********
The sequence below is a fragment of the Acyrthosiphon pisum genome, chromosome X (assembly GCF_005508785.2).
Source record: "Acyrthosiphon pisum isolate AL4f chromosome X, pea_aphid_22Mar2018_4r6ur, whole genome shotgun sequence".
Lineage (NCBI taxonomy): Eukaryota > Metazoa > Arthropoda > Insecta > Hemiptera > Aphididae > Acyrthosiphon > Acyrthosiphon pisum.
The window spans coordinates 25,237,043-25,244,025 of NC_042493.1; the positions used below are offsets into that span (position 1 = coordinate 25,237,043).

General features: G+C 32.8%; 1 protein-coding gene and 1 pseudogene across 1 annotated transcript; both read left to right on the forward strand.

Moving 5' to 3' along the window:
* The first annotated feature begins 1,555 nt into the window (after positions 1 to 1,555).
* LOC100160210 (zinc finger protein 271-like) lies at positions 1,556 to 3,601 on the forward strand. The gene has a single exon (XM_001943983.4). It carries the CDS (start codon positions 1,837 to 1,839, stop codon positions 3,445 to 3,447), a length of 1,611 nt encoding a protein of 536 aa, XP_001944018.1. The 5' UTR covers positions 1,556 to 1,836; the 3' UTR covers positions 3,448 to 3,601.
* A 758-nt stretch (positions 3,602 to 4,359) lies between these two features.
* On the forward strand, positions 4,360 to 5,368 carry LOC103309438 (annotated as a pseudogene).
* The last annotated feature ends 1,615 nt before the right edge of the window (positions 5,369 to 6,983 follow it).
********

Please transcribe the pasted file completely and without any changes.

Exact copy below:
The sequence below is a fragment of the Acyrthosiphon pisum genome, chromosome X (assembly GCF_005508785.2).
Source record: "Acyrthosiphon pisum isolate AL4f chromosome X, pea_aphid_22Mar2018_4r6ur, whole genome shotgun sequence".
Lineage (NCBI taxonomy): Eukaryota > Metazoa > Arthropoda > Insecta > Hemiptera > Aphididae > Acyrthosiphon > Acyrthosiphon pisum.
The window spans coordinates 25,237,043-25,244,025 of NC_042493.1; the positions used below are offsets into that span (position 1 = coordinate 25,237,043).

General features: G+C 32.8%; 1 protein-coding gene and 1 pseudogene across 1 annotated transcript; both read left to right on the forward strand.

Moving 5' to 3' along the window:
* The first annotated feature begins 1,555 nt into the window (after positions 1 to 1,555).
* LOC100160210 (zinc finger protein 271-like) lies at positions 1,556 to 3,601 on the forward strand. The gene has a single exon (XM_001943983.4). It carries the CDS (start codon positions 1,837 to 1,839, stop codon positions 3,445 to 3,447), a length of 1,611 nt encoding a protein of 536 aa, XP_001944018.1. The 5' UTR covers positions 1,556 to 1,836; the 3' UTR covers positions 3,448 to 3,601.
* A 758-nt stretch (positions 3,602 to 4,359) lies between these two features.
* On the forward strand, positions 4,360 to 5,368 carry LOC103309438 (annotated as a pseudogene).
* The last annotated feature ends 1,615 nt before the right edge of the window (positions 5,369 to 6,983 follow it).